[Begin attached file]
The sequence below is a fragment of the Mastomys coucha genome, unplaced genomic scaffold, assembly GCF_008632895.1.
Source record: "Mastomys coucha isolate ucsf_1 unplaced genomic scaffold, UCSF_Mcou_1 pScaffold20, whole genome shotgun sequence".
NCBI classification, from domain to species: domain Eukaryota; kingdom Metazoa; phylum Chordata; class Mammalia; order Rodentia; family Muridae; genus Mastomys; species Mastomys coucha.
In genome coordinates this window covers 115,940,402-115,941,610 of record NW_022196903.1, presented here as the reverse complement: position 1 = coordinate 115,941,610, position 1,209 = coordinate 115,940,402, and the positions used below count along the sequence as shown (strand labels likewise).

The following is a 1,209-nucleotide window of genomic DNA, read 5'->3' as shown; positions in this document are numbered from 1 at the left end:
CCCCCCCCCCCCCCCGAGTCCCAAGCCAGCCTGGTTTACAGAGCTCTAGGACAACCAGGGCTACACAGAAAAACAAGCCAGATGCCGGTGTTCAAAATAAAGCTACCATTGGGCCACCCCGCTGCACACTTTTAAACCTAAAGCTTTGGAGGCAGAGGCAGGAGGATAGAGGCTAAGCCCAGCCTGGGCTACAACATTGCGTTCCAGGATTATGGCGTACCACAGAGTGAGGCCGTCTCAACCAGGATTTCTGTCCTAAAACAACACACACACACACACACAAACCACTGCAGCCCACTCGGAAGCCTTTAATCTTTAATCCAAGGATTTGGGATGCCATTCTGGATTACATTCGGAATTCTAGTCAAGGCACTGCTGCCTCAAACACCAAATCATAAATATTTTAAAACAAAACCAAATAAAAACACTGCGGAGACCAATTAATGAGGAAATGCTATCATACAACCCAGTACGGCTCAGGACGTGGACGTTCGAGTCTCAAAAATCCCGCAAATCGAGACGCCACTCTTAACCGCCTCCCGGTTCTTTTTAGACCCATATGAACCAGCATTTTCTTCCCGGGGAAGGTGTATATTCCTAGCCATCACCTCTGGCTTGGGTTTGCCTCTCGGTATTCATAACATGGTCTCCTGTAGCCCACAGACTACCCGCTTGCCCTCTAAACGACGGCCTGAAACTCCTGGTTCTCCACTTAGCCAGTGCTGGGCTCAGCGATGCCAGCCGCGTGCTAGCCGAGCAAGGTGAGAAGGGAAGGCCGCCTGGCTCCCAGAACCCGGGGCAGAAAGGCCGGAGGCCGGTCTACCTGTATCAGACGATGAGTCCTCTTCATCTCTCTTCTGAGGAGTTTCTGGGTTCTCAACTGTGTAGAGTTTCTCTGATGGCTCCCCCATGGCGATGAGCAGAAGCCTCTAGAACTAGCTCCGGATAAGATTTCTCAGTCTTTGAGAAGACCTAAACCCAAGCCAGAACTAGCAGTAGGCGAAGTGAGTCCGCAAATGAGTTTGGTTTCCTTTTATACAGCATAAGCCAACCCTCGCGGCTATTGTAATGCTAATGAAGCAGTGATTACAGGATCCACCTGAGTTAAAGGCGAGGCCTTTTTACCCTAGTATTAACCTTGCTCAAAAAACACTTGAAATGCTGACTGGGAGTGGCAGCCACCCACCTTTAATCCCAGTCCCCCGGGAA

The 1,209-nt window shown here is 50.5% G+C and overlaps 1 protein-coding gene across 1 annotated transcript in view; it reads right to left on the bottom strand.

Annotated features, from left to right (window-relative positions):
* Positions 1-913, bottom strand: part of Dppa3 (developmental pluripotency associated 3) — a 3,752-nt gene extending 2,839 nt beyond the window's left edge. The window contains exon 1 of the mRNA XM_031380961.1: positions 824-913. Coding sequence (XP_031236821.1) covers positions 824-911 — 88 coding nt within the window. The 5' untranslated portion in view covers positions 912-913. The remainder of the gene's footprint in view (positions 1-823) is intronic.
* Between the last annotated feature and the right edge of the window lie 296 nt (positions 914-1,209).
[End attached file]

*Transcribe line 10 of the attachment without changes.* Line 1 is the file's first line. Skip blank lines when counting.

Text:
* Between the last annotated feature and the right edge of the window lie 296 nt (positions 914-1,209).